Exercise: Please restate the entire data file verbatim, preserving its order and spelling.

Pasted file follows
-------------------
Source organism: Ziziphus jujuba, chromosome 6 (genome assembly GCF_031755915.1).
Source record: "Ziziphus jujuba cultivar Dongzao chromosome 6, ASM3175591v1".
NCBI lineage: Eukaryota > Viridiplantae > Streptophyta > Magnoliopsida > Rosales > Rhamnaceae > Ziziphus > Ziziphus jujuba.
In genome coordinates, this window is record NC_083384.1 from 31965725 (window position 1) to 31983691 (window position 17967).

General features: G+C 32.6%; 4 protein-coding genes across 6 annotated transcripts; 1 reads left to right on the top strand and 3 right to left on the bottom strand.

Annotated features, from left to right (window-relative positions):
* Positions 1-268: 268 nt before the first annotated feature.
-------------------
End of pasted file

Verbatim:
Source organism: Ziziphus jujuba, chromosome 6 (genome assembly GCF_031755915.1).
Source record: "Ziziphus jujuba cultivar Dongzao chromosome 6, ASM3175591v1".
NCBI lineage: Eukaryota > Viridiplantae > Streptophyta > Magnoliopsida > Rosales > Rhamnaceae > Ziziphus > Ziziphus jujuba.
In genome coordinates, this window is record NC_083384.1 from 31965725 (window position 1) to 31983691 (window position 17967).

General features: G+C 32.6%; 4 protein-coding genes across 6 annotated transcripts; 1 reads left to right on the top strand and 3 right to left on the bottom strand.

Annotated features, from left to right (window-relative positions):
* Positions 1-268: 268 nt before the first annotated feature.